“Church Service Missions Offer Many Opportunities,” Liahona, July 2006, N2–N3
Catching Elder Don Ziegler on the phone is difficult.
“Don Ziegler here, wondering if we can burn up some calories here playing phone tag,” he says in a voice mail message. Chuckling follows. But if the Church-service missionary isn’t out burning calories while climbing the stairs of the Church Office Building, he’s busy promoting fruits and vegetables, planning health fairs, or posting the nutritional value of frozen yogurt in the cafeteria.
It’s part of the calling he and his wife, Sharon, share as Church-service missionaries.
There is a wide range of part-time Church-service opportunities available for both young and old. To be recommended as a Church-service missionary, one must be temple worthy, physically and emotionally able to perform required duties, able to support him- or herself financially, and at least 19 years of age. There is no upper age limit.
The Church maintains listings of these needs on LDS.org. The postings, submitted by Church-service missionary coordinators worldwide, are updated regularly and published online at www.lds.org/csm.
Doctors, hosts, grounds crew, even someone to change the tires in the fleet garage—they are all enlisted as volunteers that help the Church run smoothly.
There are nearly 12,000 Church-service missionaries currently serving worldwide today, but Elder Larry L. Whiting and Sister Kaye W. Whiting, director and administrative assistant of the entire Church-service missionary program, feel there would be more positions filled if more people knew about the opportunities available.
Church-service missionaries live at home while serving part-time, anywhere from 8 to 32 hours a week, magnifying their talents in the service of the Lord.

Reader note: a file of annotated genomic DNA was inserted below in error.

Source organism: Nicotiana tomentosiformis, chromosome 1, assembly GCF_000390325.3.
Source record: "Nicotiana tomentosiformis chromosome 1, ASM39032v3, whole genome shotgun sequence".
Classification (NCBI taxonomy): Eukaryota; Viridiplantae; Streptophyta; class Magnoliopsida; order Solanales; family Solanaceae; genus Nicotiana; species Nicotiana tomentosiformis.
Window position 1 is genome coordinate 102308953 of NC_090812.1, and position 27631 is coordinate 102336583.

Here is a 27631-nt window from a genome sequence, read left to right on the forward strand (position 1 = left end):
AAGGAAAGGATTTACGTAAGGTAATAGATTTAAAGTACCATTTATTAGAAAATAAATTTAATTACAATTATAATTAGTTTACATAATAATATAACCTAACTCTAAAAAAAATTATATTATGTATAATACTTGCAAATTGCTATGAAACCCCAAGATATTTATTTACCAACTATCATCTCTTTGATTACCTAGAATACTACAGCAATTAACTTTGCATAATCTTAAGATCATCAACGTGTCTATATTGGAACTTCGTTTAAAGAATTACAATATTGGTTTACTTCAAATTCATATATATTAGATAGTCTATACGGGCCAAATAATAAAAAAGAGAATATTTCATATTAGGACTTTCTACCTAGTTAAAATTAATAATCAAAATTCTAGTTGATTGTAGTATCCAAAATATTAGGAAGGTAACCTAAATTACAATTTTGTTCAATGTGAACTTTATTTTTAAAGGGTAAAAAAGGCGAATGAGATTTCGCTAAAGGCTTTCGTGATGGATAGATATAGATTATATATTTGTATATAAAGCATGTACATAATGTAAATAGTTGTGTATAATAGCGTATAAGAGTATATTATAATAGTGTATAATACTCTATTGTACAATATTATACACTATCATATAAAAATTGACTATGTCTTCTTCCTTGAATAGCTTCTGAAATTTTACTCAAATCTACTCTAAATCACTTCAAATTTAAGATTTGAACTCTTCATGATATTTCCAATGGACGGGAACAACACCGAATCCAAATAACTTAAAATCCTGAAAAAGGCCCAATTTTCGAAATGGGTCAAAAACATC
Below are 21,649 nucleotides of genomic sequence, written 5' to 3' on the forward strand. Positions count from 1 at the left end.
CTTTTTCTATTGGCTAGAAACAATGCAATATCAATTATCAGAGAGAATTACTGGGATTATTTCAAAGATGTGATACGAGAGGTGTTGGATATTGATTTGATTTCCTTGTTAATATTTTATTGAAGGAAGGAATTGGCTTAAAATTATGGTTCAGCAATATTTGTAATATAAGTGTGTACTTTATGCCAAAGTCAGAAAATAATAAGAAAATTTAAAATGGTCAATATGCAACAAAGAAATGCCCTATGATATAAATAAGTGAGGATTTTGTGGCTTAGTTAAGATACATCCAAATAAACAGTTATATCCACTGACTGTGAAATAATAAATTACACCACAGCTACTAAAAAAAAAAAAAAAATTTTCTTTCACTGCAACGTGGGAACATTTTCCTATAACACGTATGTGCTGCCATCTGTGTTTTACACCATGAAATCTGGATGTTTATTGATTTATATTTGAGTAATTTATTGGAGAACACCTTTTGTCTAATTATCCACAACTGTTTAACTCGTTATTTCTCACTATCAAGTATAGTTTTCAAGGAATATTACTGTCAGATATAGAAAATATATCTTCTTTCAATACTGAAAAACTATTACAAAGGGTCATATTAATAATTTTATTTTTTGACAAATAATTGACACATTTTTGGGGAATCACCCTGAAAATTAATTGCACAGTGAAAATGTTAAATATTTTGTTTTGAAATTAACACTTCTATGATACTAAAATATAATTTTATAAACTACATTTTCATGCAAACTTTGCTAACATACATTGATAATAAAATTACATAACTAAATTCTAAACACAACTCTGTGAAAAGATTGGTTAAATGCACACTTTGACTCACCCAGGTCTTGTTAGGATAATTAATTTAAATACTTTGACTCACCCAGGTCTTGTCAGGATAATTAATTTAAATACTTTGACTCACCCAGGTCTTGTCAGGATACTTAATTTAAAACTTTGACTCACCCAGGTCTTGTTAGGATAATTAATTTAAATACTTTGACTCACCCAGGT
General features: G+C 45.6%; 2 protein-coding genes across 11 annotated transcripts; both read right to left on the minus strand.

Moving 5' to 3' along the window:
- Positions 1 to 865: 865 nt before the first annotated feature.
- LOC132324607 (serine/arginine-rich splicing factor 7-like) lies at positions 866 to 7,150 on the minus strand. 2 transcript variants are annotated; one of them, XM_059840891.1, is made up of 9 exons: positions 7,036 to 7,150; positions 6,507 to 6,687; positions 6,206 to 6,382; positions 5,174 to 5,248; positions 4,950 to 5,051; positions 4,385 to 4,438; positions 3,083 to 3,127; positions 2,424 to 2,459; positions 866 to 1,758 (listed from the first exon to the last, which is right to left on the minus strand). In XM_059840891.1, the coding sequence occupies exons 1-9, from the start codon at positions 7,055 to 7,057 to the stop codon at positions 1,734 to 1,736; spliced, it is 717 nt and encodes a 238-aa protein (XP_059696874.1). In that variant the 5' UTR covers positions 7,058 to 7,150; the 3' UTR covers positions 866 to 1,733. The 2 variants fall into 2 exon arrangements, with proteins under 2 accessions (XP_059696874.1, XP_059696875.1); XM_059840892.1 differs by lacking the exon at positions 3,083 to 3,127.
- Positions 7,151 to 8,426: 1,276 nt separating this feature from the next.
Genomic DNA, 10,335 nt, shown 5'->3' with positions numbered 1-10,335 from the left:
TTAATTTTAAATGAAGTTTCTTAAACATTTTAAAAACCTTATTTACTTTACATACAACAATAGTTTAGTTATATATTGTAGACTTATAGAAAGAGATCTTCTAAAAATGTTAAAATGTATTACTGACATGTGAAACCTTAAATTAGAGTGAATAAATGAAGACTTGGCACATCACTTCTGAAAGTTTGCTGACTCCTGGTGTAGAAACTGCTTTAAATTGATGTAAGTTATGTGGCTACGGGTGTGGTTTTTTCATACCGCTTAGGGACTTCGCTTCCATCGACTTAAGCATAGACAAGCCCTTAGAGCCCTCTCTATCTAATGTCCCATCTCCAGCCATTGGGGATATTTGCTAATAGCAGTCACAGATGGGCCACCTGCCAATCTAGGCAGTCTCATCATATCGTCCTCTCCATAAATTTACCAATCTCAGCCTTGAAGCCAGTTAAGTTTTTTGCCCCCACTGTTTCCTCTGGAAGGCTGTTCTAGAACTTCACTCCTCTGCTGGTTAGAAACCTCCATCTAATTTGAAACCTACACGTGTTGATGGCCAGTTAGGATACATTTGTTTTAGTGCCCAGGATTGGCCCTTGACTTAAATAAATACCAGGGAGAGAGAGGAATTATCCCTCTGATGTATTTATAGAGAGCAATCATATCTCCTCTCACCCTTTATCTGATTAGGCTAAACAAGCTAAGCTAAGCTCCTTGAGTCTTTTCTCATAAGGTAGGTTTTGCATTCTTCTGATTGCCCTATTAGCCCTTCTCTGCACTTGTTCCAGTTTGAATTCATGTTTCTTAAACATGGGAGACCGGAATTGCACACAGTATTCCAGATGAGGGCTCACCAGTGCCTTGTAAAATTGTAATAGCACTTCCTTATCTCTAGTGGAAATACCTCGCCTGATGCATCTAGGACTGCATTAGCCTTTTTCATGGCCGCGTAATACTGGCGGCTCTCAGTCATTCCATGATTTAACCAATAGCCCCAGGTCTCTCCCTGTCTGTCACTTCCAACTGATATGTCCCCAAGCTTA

Those who work with Church-service missionaries around the world agree that they bring a special spirit to their work.
Elder and Sister Whiting serve as full-time missionaries while they oversee operations of all Church-service missionaries, but they attest that part-time service missions are divinely inspired, just as full-time missions are.
“In Church-service work, as well as other missionary work, you see the Lord’s hand in placing people,” Elder Whiting said.
However, the call to fulfill a Church-service mission comes a little differently than a call for a full-time mission. Worthy individuals willing to serve are encouraged to select an open position they feel they are qualified for. In addition to being interviewed by their bishop and stake president, they are often interviewed by the given department or job manager to ensure they are up to the tasks required. They are then called by their stake president—not the prophet—and set apart by their bishop.
Elder Whiting emphasized that Church-service missions are a secondary choice to full-time proselyting missions.
“But they are an excellent alternative if full-time service is not an option,” he said. “Many who go on service missions end up serving full-time missions later. It’s excellent preparation.”
Some opportunities are age specific, such as the annual call for 35 young (ages 19–24) performing stage and band missionaries to take part in a summer of musical productions in Nauvoo.
Elder Whiting commented on the blessing of young service missionaries, such as those serving in the Audiovisual Department, who bring with them a “fresh knowledge” of computers. Close to 300 young adults who could not serve full-time missions currently work as Church-service missionaries, but there are still many opportunities for those who wish to serve.
Members of any age over 19 can serve in almost any calling.
In fact, Sister Mary Alice Hansen, who is 102 years old, put in her request to serve for three years as a host in the Joseph Smith Memorial Building. She has served as a Church-service missionary for the past 20 years.
“I’ve just loved it,” Sister Hansen said. “It’s been fun meeting all the people.”
“It’s an exciting thing for members to do,” Elder Whiting said. “We have 160 postings currently available right here in this office.”
The list of positions can be found online at LDS.org, and many wards and branches print out the list of opportunities in their area to display in their building.